The unsuccessful bidders straggled out of the room, drained of energy, as if a spell they had attempted to raise had gotten the better of them. After they left, several serving girls entered and started to tidy up for the next occupants of the room.


“Twenty-five Marks!” exulted Qanis. By all the gods, I’ll have my warehouse repaired and restocked in no time. Let us go now; I have a lot of planning to do.”


We left the inn and entered the cool, dark night. I clasped my cloak tightly about myself, but Qanis was inured to the cold, or his good mood had rendered him immune for the time being. We walked down the street for a moment, and as we came upon a small alley, Qanis stopped.


“I need to piss,” he said. “I had too much of that wine tonight. I’ll be but a moment.” He moved a small way into the dark alley, and shortly I could hear the flow against the wall.


The noise ceased suddenly, and I heard a gasp, then a voice, “I knew you would be here. He told me. Where is the Eye?”


I had heard enough, and I drew my sword, the rasp sounding especially loud in the night air.


“What was that?” the voice asked. I heard Qanis protesting as he was shuffled back into the light, the knife at his throat glinting in the light from the torch down the street.


The man holding Qanis was barely taller than the trader, but what I noticed was his eyes. I have seen rabid animals on occasion; the resemblance with this man was uncanny. His eyes glowed, as if there were a fire burning inside his head.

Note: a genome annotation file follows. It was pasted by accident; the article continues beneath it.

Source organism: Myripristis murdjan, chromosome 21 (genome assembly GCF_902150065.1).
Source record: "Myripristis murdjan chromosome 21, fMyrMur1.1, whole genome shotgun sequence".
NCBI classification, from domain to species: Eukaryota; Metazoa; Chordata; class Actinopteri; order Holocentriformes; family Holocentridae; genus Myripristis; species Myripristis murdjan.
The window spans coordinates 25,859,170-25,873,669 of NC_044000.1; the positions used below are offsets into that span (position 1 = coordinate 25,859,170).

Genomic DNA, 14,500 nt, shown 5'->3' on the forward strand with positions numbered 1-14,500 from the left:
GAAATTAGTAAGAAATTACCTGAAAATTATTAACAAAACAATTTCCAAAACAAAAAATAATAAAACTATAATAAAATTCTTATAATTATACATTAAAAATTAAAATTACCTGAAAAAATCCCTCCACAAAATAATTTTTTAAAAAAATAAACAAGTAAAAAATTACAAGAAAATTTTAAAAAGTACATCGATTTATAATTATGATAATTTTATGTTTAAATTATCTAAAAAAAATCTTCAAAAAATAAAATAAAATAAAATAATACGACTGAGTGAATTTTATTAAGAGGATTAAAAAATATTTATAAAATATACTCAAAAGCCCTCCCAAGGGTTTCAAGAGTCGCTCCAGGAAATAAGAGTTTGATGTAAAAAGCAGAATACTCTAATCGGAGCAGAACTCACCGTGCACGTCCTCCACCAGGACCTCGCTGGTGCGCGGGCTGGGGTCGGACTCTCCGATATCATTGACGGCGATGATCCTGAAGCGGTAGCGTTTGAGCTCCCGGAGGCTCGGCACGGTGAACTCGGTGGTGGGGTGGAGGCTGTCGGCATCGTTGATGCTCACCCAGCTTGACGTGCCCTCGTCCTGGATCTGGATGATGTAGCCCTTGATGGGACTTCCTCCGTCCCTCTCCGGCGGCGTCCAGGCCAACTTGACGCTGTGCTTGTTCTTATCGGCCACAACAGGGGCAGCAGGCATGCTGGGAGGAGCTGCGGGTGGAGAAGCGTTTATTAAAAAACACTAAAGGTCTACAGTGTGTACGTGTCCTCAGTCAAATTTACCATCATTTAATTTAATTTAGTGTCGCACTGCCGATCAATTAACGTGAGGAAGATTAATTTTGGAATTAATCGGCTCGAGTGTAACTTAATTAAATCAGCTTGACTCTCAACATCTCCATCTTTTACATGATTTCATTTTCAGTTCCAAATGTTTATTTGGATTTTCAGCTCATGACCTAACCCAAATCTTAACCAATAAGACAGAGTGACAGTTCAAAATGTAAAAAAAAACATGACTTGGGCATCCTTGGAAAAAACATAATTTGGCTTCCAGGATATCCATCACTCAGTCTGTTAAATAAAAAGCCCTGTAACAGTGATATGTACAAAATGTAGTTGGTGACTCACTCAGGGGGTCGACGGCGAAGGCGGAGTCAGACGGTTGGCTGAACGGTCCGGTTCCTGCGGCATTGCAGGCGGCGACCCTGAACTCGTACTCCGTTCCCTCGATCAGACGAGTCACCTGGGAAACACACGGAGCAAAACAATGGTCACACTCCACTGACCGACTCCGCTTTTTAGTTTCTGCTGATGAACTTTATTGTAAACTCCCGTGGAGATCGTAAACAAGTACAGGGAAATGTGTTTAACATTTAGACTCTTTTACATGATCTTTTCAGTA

I decided to treat the attacker as if he were indeed the mad beast his eyes proclaimed him to be. In as soothing a voice as I could manage, I spoke, “Let the trader go, and I won’t harm you, little man.”


“Who *are* you?” he hissed. “He didn’t say anything about you. leave us now, or I’ll bring his wrath on you when I have the Eye.” This was the second time he’d mentioned the Eye, and I decided that he was too dangerous to play with.


He looked at me once more, then started to drag Qanis back to the alley. He looked back over his shoulder, and I flung my saber in a vicious backhand, slicing open the inattentive mugger’s hand. With a howl, he dropped the knife, and shoved Qanis to the ground. He cradled the injured hand in his other hand, and stared at me with those blazing eyes.


Suddenly he screamed, “He said I will have the stone! And when I do, I will commit you to an eternity of pain so intense you will beg me to kill you!”


Darting quickly past me, he ran up the street, shouting all the while, “You will beg me, beg me …”


I turned to Qanis, who had picked himself up, and I made sure he was uninjured. He appeared shaken, but not physically injured.


“I guess that will teach me not to piss in a dark alley,” he said, then laughed, very nervously. I chuckled with him, and turned him towards his home. In the meantime I thought deeply about a man who could find the correct dark alley in Dargon, and who called the Eye by name.